For every action there is a consequence as Matt Haywood discovered on Saturday.
The Glasgow Clan forward found himself hit with a one-game ban following his outburst amid the drama of Fife Flyers’ last second goal which led to overtime and a penalty shots victory.
As the clock raced to 0.00 and the puck came back into play, Flyers found that sliver of an opening to ring the red light and send this building into meltdown on and off the ice.
Flyers’ players swarmed to the plexi in celebration.
Feet away, Clan protested.
Haywood’s uncharacteristic actions were that of a player reacting in the heat of the moment. He hurled the nets backwards off their moorings as the referee skated past, and then drilled his stick from above head height into the ice as he sought to remonstrate with the official.
Sport is all about drama – and this was pure, emotional drama.
Pressure does incredible things to people. Sportsmen thrive on, and crumble under it, Sometimes they implode.
Haywood was toast the split second he vented at the referee, and probably knew it, but so much happened within that one final play - a whistle that didn’t come, a pass from wide which hit the roof of the net, and two explosions of noise from the stands, one of outrage, one of sheer celebration - that he didn’t stop to think things through. No-one does when the red mist descends.
But, put yourself on to the ice pad in that final second of regulation time when a whistle you expected didn’t come, and, by the time you’d turned your focus back to the crease, the puck was in the net, and everything - absolutely everything - had changed.
What would you have done?
There isn’t a pro sportsman anywhere who would shrug their shoulders with an ‘’oh well’’ sigh and head to the centre circle for the face-off - and if there is, they have no place in your dressing-room. Any dressing-room, come to think of it.
DOPS’ deliberations were interesting.
Some key points underpinned their decision to impose a one-game ban.
It took into consideration that the puck “may have (but not conclusive) left the playing area’’ – but the caveat was direct: “Regardless, the game officials did not stop play, which is the determining factor.’’
Rule 101: Play to the whistle.
Watch the video from above the backs nets and you’ll see the puck fly off the netminder’s shoulder. Immediately, Carlo Finucci he waves his arm, as if to say ‘keep moving.’’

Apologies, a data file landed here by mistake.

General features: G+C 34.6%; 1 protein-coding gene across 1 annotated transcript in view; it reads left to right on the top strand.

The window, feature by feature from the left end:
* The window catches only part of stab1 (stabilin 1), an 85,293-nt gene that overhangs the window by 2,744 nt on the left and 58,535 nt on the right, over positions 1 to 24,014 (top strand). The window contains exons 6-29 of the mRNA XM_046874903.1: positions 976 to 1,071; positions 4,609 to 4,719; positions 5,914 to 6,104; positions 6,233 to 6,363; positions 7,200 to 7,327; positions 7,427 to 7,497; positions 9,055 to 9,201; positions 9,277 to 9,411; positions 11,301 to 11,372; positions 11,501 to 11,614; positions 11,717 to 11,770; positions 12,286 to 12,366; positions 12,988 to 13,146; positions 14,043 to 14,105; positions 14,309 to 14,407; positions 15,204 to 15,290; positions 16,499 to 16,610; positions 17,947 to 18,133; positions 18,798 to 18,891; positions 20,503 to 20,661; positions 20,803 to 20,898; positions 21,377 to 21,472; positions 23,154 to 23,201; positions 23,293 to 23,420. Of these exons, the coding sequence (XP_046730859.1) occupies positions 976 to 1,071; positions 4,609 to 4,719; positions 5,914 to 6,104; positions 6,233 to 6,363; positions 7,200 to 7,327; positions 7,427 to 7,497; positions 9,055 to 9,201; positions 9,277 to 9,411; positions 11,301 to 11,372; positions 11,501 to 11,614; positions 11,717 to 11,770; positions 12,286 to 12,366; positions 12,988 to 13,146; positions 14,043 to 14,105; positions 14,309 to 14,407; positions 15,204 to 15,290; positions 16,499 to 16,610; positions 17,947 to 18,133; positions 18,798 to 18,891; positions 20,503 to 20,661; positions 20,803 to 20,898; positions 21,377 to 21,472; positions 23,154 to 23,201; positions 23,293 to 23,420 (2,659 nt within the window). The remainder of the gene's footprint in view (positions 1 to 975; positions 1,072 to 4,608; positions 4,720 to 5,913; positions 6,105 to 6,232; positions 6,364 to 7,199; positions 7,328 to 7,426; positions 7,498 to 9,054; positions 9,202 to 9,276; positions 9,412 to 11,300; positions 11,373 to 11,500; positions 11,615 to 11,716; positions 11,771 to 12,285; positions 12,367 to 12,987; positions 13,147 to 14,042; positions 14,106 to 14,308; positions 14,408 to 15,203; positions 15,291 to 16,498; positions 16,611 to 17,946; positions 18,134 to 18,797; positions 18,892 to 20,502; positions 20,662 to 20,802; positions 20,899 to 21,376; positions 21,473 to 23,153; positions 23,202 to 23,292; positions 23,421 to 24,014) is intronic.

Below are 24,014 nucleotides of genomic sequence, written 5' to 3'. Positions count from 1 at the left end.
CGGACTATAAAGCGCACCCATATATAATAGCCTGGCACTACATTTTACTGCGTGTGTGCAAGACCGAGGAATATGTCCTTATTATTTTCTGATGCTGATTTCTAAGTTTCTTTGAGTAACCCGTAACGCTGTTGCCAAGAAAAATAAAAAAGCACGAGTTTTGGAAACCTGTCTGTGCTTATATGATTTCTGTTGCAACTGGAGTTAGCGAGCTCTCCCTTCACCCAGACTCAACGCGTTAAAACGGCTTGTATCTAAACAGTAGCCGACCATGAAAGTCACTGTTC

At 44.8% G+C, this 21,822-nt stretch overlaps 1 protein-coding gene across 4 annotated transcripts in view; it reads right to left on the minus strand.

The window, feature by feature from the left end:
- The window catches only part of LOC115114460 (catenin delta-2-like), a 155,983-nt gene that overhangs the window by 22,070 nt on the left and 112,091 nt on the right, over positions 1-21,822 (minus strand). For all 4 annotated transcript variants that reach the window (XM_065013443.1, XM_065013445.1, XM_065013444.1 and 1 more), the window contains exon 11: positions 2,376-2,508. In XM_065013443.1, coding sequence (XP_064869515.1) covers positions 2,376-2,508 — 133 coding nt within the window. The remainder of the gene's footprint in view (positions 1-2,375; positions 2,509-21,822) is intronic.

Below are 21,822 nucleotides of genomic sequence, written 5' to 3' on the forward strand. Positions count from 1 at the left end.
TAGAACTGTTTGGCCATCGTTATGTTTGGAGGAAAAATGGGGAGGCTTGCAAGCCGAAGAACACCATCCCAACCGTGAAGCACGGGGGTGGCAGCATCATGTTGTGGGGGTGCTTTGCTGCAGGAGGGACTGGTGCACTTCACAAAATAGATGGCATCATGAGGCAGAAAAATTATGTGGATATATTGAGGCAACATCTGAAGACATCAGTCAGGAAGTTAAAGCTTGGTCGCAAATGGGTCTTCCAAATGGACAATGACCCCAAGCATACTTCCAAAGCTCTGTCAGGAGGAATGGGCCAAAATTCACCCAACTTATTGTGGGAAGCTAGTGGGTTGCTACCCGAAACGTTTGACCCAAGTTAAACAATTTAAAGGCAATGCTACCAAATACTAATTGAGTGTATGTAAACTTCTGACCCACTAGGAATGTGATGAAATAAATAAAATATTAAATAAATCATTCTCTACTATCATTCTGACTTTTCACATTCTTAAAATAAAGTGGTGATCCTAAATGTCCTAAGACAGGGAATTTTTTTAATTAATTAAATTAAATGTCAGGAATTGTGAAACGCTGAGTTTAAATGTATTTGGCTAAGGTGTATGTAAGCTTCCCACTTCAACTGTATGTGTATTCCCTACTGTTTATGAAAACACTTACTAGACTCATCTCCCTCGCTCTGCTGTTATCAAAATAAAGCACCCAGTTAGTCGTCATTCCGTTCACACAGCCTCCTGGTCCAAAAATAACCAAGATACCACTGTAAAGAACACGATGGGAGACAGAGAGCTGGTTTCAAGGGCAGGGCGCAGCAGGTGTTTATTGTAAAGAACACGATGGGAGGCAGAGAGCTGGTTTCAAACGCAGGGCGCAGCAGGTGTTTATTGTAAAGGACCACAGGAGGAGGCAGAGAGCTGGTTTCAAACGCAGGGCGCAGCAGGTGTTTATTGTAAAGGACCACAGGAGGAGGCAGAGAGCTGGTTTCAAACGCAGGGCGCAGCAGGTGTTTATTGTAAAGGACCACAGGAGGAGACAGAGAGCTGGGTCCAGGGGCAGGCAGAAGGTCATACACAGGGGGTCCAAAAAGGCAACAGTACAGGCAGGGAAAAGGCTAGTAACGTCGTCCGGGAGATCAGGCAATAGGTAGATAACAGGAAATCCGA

He was in no doubt. He played on. Clan’s focus wavered waiting on a whistle and, that split second was all it took for Mike Cazzola to hit the roof of the net, sending this game into OT and Haywood to the dressing-room.
He might have been the first player to ‘lose it’ this season, but he won’t be the last.
He has had his card marked by DOPS who have dangled the ‘’repeat offender’’ tag should be have any further incidents involving match officials.
They said throwing the nets off was “unacceptable and detrimental’’ to the team, the player and, interestingly ‘’to the EIHL brand.’’
That’s a phrase I don’t recall seeing in any of last year’s disciplinary decisions - it’ll be interesting to see how it acts to protect ”the brand” in the event of any flashpoints coming across their desk this season. And they will …
You can debate the rights and wrongs of those last split seconds until the next Fife-Clan headline making drama comes along – but one other point from DOPS worth noting before adding to the froth on social media.
It stated: “Haywood is responsible for his emotions and in this case was excessive in a negative manner.’’
In other words, it will separate the actions, and reactions, of a player from the incident which sparked it off.
And if you vent at an official you can expect to given the night off courtesy of the disciplinary panel.
Big games, flashpoint moments, major incidents – they’ll always spark reactions.
Haywood will take this one on the chin, knowing that he won’t be the only one on DOPS naughty step before the clocks go back.